Sophocles’ Oedipus is the king of tragedy. The beleaguered hero meets a fate so infamous that it’s fathered its own complex – a heavy burden for any director. In this new telling with the Internationaal Theater Amsterdam, Robert Icke digs out a timeliness in the dialogue about the private lives of political figures: what does the public deserve to know about their elected leaders? It’s just enough to justify the clinical setting of an election campaign office (designed by Hildegard Bechtler) as the site for Oedipus’ many reckonings, who is played charming and Obama-era presidential by Hans Kesting. He’s well matched by Marieke Heebink’s Jocasta, a powerful, imperious presence with a heartrending history of abuse that sets the seal on their shared disaster.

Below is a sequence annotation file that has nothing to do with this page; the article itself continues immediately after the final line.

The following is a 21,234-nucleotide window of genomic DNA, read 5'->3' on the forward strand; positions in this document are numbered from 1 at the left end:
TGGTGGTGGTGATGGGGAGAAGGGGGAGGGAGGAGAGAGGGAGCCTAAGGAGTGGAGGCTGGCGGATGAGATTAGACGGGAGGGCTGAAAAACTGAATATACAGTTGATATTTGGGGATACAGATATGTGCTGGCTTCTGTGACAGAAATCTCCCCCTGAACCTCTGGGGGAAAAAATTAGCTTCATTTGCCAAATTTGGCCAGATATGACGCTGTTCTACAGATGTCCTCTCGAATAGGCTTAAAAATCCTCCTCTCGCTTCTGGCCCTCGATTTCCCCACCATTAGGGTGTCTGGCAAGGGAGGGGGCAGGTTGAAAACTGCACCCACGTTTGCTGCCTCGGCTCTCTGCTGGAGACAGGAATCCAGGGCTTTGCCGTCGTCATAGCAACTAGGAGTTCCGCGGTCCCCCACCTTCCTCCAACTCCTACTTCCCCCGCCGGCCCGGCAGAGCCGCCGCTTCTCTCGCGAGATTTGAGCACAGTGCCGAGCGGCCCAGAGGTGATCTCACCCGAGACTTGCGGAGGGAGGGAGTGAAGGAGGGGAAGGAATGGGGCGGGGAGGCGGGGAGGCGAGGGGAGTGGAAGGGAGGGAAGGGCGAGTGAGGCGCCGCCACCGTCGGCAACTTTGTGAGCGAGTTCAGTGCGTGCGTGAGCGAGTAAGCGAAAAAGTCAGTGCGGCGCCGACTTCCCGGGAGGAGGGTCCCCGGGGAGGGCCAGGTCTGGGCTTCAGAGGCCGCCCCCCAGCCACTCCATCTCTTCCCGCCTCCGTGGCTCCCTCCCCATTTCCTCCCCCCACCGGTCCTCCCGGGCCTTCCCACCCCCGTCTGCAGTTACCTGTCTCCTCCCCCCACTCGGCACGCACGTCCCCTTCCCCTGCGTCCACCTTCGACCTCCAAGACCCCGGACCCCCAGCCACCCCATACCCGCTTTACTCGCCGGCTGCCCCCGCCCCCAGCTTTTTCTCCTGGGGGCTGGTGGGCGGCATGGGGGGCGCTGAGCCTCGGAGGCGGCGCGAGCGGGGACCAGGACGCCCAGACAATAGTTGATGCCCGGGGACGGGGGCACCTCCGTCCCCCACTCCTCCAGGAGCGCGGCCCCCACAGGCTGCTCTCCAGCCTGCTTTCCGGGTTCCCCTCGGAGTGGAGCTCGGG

Icke unfurls embellished, complex backstories as a way to explain, logistically, how none of these characters could have seen it coming. Fate is staged as a ticking timer, counting down the seconds to the big 'reveal'—both political and personal—that the characters can’t escape and the audience loves to dread. A clean, concise script leans heavily on Sophocles’ metaphor of sight: What can’t we see? What won’t we see? As this adaptation proves, there are evergreen existential questions to be mined in the void between seeing and comprehension. It is, then, either a bad joke or a genuine oversight that when the clock hits the zero hour the sightlines block a third of the audience from witnessing the play’s emotional climax.